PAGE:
This post contains mild spoilers about BioShock Infinite. If you are concerned about such things, then would you kindly look away?
The original BioShock is one of the first games that had both great mechanics, and a story line that made me think about some heady subjects. I have described BioShock to my friends as the best anti Objectivist essay I have ever played. And that statement is true.
The call backs to the original BioShock start right at the beginning of the game. BioShock starts with a man on a plane. BioShock Infinite starts with a man on a boat being brought to some unknown destination. Both men, neither of which are in complete control of their destiny. Both of them end up at a lighthouse. Both of them enter a world entirely unlike anything they have ever known. One, a city at the bottom of the sea, the other a city far above the clouds.
Throughout the game there are choices. Some are trivial, like deciding on the outcome of a coin flip. One is not so trivial, like throwing the first “stone” at an interracial couple that have been bound and placed on a stage. Part of me wonders if Irrational games is secretly keeping track of the choices we make. I realize that it’s Booker Dewitt making the choice, and not me, but I still could not bring myself to do it. Not even just to find out what happens. Now, at the end of the game I realize that the choices don’t matter, but still, this is a very personal issue for me, and one that maybe I’ll need to look up on youtube.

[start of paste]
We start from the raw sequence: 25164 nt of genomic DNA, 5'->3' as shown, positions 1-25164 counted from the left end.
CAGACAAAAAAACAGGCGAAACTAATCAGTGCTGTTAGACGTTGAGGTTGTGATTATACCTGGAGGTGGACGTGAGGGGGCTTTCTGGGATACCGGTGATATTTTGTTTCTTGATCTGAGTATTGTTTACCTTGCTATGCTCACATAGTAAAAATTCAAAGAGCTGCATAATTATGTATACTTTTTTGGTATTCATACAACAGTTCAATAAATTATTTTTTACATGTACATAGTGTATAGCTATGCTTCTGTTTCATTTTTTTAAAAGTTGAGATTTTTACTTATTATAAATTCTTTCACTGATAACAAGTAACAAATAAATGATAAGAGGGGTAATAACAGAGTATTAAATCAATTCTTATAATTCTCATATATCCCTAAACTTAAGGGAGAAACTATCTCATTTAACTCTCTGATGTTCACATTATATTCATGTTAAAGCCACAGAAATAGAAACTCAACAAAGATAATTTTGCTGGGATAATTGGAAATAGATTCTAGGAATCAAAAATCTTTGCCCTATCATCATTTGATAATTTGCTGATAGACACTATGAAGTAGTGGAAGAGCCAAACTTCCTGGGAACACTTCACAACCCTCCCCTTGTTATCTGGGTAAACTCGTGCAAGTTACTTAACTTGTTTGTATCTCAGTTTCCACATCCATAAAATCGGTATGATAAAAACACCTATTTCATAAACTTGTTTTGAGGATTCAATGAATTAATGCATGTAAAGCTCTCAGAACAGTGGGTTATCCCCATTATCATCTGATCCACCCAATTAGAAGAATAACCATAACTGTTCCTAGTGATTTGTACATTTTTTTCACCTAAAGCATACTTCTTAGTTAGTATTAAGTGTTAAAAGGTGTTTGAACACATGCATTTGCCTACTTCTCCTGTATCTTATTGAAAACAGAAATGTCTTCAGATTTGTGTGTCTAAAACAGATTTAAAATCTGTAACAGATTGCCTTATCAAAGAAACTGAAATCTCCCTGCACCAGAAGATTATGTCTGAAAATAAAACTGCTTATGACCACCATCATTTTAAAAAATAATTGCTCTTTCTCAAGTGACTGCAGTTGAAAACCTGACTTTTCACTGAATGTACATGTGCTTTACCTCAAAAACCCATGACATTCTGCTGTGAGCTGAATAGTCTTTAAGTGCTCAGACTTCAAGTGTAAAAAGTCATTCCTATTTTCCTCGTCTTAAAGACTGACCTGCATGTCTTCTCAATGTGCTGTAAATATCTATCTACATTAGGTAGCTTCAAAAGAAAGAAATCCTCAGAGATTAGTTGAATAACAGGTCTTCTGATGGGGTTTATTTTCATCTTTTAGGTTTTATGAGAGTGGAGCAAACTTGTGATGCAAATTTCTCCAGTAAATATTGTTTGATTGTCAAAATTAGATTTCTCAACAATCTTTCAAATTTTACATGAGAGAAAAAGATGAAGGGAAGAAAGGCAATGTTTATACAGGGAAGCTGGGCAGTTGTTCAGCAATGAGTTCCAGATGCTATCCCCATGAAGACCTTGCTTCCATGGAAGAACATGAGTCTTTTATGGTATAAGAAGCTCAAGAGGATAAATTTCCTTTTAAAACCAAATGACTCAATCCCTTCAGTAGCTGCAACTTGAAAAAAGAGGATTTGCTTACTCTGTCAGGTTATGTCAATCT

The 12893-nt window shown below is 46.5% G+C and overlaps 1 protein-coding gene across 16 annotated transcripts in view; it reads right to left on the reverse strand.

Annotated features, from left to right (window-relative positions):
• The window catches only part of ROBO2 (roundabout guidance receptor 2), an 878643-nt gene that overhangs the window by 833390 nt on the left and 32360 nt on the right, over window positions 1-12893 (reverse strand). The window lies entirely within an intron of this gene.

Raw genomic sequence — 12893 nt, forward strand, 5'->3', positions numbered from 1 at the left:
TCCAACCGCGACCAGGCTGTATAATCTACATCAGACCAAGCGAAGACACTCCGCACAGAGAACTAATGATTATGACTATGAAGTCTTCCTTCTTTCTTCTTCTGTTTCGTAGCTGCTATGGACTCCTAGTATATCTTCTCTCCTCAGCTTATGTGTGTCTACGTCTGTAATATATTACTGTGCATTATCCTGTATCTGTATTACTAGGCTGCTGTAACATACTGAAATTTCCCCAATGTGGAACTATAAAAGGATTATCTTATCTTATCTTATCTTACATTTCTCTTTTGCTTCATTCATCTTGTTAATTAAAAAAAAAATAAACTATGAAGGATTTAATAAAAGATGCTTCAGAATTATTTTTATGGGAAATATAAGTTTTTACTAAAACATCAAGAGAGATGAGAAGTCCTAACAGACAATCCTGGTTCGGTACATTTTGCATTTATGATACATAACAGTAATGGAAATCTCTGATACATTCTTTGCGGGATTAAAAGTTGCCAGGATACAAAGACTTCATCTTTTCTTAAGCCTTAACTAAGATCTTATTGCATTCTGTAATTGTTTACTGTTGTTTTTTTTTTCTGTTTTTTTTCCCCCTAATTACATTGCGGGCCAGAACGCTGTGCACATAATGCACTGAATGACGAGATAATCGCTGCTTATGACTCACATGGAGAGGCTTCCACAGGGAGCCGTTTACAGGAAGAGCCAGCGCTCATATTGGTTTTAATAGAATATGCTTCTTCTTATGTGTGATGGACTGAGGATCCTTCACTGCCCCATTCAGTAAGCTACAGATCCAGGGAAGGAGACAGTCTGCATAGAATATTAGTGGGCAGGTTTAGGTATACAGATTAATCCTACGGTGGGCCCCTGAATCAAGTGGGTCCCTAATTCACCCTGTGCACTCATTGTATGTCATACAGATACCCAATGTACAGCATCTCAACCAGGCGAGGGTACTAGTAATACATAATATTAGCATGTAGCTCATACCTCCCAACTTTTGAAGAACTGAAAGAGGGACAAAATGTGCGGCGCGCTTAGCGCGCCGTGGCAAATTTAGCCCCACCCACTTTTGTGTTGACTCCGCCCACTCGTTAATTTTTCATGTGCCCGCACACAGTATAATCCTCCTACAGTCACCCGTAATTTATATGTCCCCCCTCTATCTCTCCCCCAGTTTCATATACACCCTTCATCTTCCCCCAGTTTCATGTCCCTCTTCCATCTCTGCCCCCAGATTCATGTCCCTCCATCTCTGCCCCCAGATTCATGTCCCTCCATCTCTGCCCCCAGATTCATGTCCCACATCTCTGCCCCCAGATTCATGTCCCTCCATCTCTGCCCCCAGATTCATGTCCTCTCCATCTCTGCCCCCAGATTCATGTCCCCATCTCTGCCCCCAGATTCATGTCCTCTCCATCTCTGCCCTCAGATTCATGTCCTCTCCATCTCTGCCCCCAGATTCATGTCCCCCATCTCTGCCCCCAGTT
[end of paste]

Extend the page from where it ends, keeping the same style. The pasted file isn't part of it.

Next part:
While they could record the results and publish them, I’m fairly convinced that they are meaningless. Because Bioshock Infinite is about the nature of choice in an infinite multiverse, and the supposition that free will is an illusion. I’m still digesting the game, about a week after I finished it. And now I’m writing a post about it because I’m still thinking about it. I refreshed myself with the topics of Free Will and determinism.
Something similar happened to me after I finished the first Bioshock. I didn’t go out and read the Fountainhead, but I certainly refreshed myself about Objectivism and Laissez-Faire Capitalism.
Philosophy in a video game? I am shocked. Other topics discussed are the nature and brutality of armed rebellions, and the flaws inherent in a jingoist, racist, and theist government. The latter two aren’t discussed so much as beaten into the player as being bad, but nonetheless they are both chilling when experienced within the game. I imagine Columbia is the result of what would happen if the Tea Party got traction, managed to win overwhelmingly in every major election, and then installed their Prophet Candidate in the White House.
And even with the heavy issues, ultimately the game is about the relationship between a man and a man’s daughter, and the lengths he is willing to go to reconcile choices that he made in his life.
Like Blade Runner, or the short story, The Lady or the Tiger, Bioshock Infinite ends with ambiguity. You don’t know what happens at the end.
Rather, more accurately, you’re not sure of the physics behind such an event. Do you believe in a universe that resolves paradoxes? Or can people become disentangled with the when of events to the point where the traditional non fourth dimensional grammar fails to describe their state of having currently existed right now and simultaneously then.
I’m looking forward to when more of my friends finish the game and I can have these discussions with them.
I recommend the title, even if I think it could probably do with having fewer combat events and more walking around with Elizabeth and experiencing what it’s like to be around her. Maybe the director’s cut. Who knows?